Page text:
Autopilots are a joy to have, but picking the right one for your system is not always a simple task.
An autopilot won’t exactly turn your fishing machine into an autonomous self-driving boat, but having one sure is nice. There’s no more fighting the wheel while cruising, trollers can press a button then dart into the cockpit to lend a hand when the action is hot and heavy (just as long as you maintain a proper watch, of course), and believe it or not some units can actually help you catch more fish.
On the other hand, autopilots can be temperamental, unreliable, and raise your blood pressure on a regular basis. Have you ever been aboard a boat with the autopilot active, when it made a sudden and unexpected turn? Have you ever heard the captain say “it’s not working”? Have you ever watched a boat make so many S-turns that you wanted to grab the wheel and manually correct that brainless automaton steering the boat? If you’re an experienced mariner the answer to all of those questions is probably yes, yes, and yes.
Autopilot Brand Considerations
All of the major electronics manufacturers make decent autopilots, so for many people, the choice will be simple. If you have (or are getting) a complete Furuno Navnet TZTouch3 system, for example, you’ll probably go with Furuno. If it’s all Garmin gear aboard, then it’s only natural to go with Garmin.
But life — and marine electronics — aren’t always so simple. Many of us have mix-and-match systems. Or, maybe you’re happy with your brand-centric electronics package, but the autopilot that the brand offers doesn’t have the features and functions you really want. My own boat is a great example; I have a Suzuki Df300A with Suzuki Precision Control, and Furuno developed software for its plug-and-play NavPilot 300 to provide “FishHunter Drive.” That means speed can be regulated electronically regardless of wind and current, I get Point Lock position fixing, and also Sabiki mode to hold the stern into the wind or current while catching bait. So, taking the advantageous Suzuki/Furuno marriage was a no-brainer even though it made for a mixed system.
In some other cases, you may have a system that’s not new enough to play nice with the same brand’s latest offerings and they may have retired the autopilot unit(s) that were originally intended for it. This is where brands like Si-Tex often come into play, because they have some straightforward units that work well as simple stand-alone autopilots.
The bottom line? There are so many different power, steering, and electronics systems out there that each has to be considered individually. Which brand is best for any one specific boat often boils down to “it depends.”
Critical Autopilot Features to Look For
Beyond merely steering the boat, there are plenty of autopilot features to look for. And, as we mentioned earlier, some can actually help you catch more fish. Figure-eight and cloverleaf patterns, for example, which are found on many modern units. Let’s say you’re trolling for yellowfin and you have a knock-down. Whether you catch the fish or not, naturally you’ll want to go back over the mark. You’ve made two passes without any follow-up action? The big question now is, which way did the fish go? You have no way of knowing, but hitting a figure-eight or cloverleaf pattern on the autopilot lets you analytically work the area around the mark as opposed to taking a guess. Tip: set the parameters of the pattern ahead of time, or the factory-set radius of the turns may be so tight you tangle or run over your lines.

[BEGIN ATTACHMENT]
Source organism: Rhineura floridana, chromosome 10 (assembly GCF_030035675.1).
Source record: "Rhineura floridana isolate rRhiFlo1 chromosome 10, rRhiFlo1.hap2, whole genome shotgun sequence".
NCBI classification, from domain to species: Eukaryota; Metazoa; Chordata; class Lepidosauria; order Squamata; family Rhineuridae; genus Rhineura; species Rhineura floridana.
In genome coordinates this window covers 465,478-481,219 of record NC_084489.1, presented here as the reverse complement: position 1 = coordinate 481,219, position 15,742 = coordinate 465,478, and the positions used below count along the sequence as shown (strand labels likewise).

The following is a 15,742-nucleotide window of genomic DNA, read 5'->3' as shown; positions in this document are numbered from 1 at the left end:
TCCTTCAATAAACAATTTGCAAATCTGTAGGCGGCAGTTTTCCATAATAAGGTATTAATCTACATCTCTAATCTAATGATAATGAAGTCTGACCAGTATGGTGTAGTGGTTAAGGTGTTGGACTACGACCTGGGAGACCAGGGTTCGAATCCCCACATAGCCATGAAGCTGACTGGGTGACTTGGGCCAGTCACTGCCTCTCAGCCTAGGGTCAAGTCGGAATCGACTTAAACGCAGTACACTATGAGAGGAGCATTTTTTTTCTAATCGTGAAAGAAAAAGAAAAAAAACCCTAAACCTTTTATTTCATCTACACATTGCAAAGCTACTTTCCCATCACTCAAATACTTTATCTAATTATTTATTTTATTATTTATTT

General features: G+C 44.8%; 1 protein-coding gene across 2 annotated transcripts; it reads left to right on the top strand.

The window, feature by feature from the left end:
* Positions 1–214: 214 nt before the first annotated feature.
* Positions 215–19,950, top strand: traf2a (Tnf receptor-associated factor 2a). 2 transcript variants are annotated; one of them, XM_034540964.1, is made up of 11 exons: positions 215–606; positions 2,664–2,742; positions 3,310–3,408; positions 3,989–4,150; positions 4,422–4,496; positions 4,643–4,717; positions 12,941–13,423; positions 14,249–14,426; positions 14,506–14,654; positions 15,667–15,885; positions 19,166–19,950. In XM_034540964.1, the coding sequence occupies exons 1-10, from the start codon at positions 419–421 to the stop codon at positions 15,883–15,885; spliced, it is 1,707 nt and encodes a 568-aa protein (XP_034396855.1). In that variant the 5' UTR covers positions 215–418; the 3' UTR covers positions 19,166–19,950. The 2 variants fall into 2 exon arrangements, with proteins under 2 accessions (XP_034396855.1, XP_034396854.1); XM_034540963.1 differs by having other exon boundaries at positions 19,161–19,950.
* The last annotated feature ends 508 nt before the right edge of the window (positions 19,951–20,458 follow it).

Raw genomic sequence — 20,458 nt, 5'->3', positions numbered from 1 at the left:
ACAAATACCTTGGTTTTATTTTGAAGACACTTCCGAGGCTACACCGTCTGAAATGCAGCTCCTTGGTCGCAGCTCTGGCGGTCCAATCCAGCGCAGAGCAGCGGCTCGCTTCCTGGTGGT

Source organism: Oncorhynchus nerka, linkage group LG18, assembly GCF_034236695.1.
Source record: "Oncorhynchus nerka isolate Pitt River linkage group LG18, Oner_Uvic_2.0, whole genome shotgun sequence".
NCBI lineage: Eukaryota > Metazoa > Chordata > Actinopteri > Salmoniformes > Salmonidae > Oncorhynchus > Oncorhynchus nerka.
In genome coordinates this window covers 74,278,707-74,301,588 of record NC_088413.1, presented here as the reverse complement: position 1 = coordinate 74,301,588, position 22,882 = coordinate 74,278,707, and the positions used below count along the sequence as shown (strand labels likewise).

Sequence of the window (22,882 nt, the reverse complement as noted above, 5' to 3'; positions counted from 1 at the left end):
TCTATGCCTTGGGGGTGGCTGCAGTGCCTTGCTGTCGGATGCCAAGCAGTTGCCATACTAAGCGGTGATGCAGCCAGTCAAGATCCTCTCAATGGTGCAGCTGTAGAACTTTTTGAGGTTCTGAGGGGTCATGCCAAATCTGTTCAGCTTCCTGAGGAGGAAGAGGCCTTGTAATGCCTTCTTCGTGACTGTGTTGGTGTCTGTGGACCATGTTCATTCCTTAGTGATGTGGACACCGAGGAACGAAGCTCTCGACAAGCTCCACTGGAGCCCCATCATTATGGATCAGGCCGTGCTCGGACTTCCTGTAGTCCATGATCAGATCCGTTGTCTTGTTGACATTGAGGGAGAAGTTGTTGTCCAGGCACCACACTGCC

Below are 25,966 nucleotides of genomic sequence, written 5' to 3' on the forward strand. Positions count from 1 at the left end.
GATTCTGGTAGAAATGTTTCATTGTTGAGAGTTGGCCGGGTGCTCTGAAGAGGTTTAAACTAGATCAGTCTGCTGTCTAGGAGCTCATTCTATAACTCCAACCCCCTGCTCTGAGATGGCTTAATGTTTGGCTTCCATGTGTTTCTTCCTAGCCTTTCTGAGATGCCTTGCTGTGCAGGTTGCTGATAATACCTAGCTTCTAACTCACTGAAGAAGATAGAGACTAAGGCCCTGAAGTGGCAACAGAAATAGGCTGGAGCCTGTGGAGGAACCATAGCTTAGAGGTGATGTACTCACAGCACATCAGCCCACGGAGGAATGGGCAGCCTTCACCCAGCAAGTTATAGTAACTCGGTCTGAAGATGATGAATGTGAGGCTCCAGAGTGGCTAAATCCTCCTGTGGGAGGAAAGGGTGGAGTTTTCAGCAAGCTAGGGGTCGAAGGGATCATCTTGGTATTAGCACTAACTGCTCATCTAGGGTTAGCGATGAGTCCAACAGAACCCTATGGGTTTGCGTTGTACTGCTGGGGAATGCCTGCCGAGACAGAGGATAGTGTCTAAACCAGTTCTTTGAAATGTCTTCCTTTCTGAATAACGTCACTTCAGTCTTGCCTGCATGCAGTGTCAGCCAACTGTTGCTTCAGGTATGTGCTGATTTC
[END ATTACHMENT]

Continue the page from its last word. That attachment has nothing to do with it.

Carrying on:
Zigzag patterns can also be a serious catch-boosting feature. You can send your baits back and forth across the wake, or work the different depths of a contour. And orbital patterns can keep your baits or lures passing over a wreck or reef continually.
Some of the newer features found mostly on higher-end units were designed specifically for the needs of anglers. That Sabiki mode, for example. And station-keeping functions that allow you to hover over structure, then jog 10 or 20 feet in any direction to put your baits on a slightly different portion of it. Imagine pressing buttons instead of dropping an anchor, then later pulling and re-dropping the anchor to reposition the boat. Not only is it a heck of a lot less work, it’s a heck of a lot more effective.
Autopilot Installation Considerations
If you’ll be doing a DIY installation job, remember that putting in some systems will be tougher than others. They physical installation isn’t usually a huge deal, but integrating the system with your pre-existing hardware and software can be a bear. In this case brand-matching is usually a good idea, but be aware of the fact that you’ll still have to perform tasks like going into the menu system to “tell” the unit what specific heading sensor you’ve installed, or bring up a calibration screen and turn the boat in circles for a few minutes before the unit will know which way is up.
Or, you could just take the easy way out and have a pro do the installation. And hey — isn’t making life a little bit easier part of why you wanted an autopilot in the first place?